Bottom Line: Paddle cell demise was not related to formation of the cellulose shell because cells where the cellulose-synthase gene had been inactivated underwent death indistinguishable from that of parental cells.A major subcellular alteration at the paddle-to-round cell transition was the disappearance of F-actin.The Dictyostelium vacuolar cell death pathway thus does not require cellulose synthesis and includes early actin rearrangements (F-actin segregation, then depolymerization), contemporary with irreversibility, corresponding to the emergence and demise of highly polarized paddle cells.

View Article: PubMed Central - PubMed

Affiliation: Centre d'Immunologie de Marseille-Luminy, INSERM/CNRS, Case 906, Parc Scientifique de Luminy, 13288 Marseille Cedex 9, France.

ABSTRACT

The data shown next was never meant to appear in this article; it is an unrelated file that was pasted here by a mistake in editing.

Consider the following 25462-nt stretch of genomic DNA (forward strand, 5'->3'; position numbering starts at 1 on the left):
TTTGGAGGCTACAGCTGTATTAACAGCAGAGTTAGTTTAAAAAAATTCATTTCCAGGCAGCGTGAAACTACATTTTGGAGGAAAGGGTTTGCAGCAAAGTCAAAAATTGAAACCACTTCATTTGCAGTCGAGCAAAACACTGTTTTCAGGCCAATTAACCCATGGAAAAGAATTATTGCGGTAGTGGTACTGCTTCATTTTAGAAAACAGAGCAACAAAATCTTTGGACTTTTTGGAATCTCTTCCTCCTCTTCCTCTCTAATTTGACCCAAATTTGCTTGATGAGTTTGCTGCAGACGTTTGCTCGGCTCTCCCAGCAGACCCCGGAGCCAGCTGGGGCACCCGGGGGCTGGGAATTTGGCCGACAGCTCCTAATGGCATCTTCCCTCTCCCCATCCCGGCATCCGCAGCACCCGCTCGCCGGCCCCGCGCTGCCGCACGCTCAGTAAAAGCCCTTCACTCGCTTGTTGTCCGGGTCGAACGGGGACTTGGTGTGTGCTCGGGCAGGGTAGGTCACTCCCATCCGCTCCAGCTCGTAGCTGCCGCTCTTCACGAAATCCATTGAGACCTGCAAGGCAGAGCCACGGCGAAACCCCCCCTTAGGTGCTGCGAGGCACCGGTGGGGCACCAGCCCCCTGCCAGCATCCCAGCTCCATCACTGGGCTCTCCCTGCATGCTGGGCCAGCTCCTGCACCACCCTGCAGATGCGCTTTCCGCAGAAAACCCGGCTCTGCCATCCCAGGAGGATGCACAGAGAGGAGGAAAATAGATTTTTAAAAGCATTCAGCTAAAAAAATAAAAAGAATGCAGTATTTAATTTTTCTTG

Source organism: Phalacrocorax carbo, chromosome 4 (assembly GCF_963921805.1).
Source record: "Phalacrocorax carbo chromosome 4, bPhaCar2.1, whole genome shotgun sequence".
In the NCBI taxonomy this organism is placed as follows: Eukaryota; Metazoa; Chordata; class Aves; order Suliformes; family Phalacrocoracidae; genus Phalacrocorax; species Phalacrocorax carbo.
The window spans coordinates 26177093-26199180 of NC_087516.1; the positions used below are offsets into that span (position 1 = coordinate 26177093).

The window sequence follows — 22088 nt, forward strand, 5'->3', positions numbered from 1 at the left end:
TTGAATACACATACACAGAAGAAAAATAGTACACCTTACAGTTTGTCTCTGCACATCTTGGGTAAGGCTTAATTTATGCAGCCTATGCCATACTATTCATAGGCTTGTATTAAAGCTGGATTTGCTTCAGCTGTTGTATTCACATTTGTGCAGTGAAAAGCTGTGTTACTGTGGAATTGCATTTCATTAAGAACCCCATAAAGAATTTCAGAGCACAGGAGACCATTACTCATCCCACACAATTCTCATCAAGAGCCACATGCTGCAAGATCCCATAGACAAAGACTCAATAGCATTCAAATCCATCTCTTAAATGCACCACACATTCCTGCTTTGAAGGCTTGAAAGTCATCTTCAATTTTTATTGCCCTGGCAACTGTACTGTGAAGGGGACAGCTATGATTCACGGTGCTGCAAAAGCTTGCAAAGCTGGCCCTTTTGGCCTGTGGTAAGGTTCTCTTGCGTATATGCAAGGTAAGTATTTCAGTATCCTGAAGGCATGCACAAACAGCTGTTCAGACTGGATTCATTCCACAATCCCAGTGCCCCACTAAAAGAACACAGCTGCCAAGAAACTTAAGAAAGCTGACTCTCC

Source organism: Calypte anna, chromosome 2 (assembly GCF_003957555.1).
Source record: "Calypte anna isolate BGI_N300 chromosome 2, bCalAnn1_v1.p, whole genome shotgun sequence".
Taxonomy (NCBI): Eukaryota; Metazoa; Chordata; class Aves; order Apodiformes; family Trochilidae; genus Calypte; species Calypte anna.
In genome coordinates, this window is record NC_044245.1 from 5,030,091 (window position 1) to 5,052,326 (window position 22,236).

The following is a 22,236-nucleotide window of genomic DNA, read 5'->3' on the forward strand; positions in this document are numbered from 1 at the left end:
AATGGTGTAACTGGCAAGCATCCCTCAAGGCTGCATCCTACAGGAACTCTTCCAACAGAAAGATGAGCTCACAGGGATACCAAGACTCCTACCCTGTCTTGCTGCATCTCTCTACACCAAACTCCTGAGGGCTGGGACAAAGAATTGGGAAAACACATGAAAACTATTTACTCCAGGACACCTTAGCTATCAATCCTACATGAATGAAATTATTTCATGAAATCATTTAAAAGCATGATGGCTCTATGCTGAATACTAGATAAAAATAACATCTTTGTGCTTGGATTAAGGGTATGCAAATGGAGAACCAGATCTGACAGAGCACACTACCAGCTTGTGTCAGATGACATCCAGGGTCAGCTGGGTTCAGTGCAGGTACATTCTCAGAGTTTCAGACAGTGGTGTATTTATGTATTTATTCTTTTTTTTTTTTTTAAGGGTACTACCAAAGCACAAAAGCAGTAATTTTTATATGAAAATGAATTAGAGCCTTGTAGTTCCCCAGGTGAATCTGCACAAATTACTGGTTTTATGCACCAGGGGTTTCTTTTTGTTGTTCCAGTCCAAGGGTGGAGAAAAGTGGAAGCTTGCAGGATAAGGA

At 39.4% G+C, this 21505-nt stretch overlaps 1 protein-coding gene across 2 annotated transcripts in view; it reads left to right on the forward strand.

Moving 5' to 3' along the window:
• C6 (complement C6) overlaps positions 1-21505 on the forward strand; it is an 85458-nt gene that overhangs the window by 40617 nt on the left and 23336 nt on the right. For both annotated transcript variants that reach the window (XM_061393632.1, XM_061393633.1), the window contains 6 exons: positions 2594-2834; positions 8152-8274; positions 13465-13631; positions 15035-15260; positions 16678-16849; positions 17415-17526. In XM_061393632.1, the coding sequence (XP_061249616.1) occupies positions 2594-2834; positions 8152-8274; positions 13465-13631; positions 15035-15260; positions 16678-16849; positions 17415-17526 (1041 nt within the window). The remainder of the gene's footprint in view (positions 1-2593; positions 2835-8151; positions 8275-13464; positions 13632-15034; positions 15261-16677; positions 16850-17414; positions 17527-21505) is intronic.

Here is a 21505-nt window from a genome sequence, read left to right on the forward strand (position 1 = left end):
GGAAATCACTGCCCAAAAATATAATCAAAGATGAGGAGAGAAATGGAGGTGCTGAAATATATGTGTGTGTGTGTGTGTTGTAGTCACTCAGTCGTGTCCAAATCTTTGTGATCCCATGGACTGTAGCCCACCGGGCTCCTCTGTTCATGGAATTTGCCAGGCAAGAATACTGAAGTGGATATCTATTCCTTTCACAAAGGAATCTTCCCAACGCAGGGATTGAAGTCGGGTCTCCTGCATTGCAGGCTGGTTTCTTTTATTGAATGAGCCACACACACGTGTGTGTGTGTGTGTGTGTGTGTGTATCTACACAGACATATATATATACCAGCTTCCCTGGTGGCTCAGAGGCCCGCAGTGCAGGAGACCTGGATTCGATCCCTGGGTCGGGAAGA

Cell death in the stalk of Dictyostelium discoideum, a prototypic vacuolar cell death, can be studied in vitro using cells differentiating as a monolayer. To identify early events, we examined potentially dying cells at a time when the classical signs of Dictyostelium cell death, such as heavy vacuolization and membrane lesions, were not yet apparent. We observed that most cells proceeded through a stereotyped series of differentiation stages, including the emergence of "paddle" cells showing high motility and strikingly marked subcellular compartmentalization with actin segregation. Paddle cell emergence and subsequent demise with paddle-to-round cell transition may be critical to the cell death process, as they were contemporary with irreversibility assessed through time-lapse videos and clonogenicity tests. Paddle cell demise was not related to formation of the cellulose shell because cells where the cellulose-synthase gene had been inactivated underwent death indistinguishable from that of parental cells. A major subcellular alteration at the paddle-to-round cell transition was the disappearance of F-actin. The Dictyostelium vacuolar cell death pathway thus does not require cellulose synthesis and includes early actin rearrangements (F-actin segregation, then depolymerization), contemporary with irreversibility, corresponding to the emergence and demise of highly polarized paddle cells.